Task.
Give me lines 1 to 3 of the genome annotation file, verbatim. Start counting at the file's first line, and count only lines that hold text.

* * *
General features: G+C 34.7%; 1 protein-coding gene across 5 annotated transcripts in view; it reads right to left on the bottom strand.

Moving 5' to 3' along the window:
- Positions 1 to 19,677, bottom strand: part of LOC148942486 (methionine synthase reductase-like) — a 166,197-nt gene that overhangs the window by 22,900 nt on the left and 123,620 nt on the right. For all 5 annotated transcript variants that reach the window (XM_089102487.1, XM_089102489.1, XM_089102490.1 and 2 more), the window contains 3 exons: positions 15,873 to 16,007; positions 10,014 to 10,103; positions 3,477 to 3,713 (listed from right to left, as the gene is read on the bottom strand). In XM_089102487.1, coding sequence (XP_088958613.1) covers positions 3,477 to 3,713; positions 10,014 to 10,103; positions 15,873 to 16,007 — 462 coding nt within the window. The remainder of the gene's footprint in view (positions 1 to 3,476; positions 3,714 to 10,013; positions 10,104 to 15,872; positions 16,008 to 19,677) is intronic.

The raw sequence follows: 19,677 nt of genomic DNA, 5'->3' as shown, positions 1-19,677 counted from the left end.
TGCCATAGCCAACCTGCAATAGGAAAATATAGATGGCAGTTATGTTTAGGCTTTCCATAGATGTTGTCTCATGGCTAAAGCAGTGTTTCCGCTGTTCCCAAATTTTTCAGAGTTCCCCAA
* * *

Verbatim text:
General features: G+C 34.7%; 1 protein-coding gene across 5 annotated transcripts in view; it reads right to left on the bottom strand.

Moving 5' to 3' along the window:
- Positions 1 to 19,677, bottom strand: part of LOC148942486 (methionine synthase reductase-like) — a 166,197-nt gene that overhangs the window by 22,900 nt on the left and 123,620 nt on the right. For all 5 annotated transcript variants that reach the window (XM_089102487.1, XM_089102489.1, XM_089102490.1 and 2 more), the window contains 3 exons: positions 15,873 to 16,007; positions 10,014 to 10,103; positions 3,477 to 3,713 (listed from right to left, as the gene is read on the bottom strand). In XM_089102487.1, coding sequence (XP_088958613.1) covers positions 3,477 to 3,713; positions 10,014 to 10,103; positions 15,873 to 16,007 — 462 coding nt within the window. The remainder of the gene's footprint in view (positions 1 to 3,476; positions 3,714 to 10,013; positions 10,104 to 15,872; positions 16,008 to 19,677) is intronic.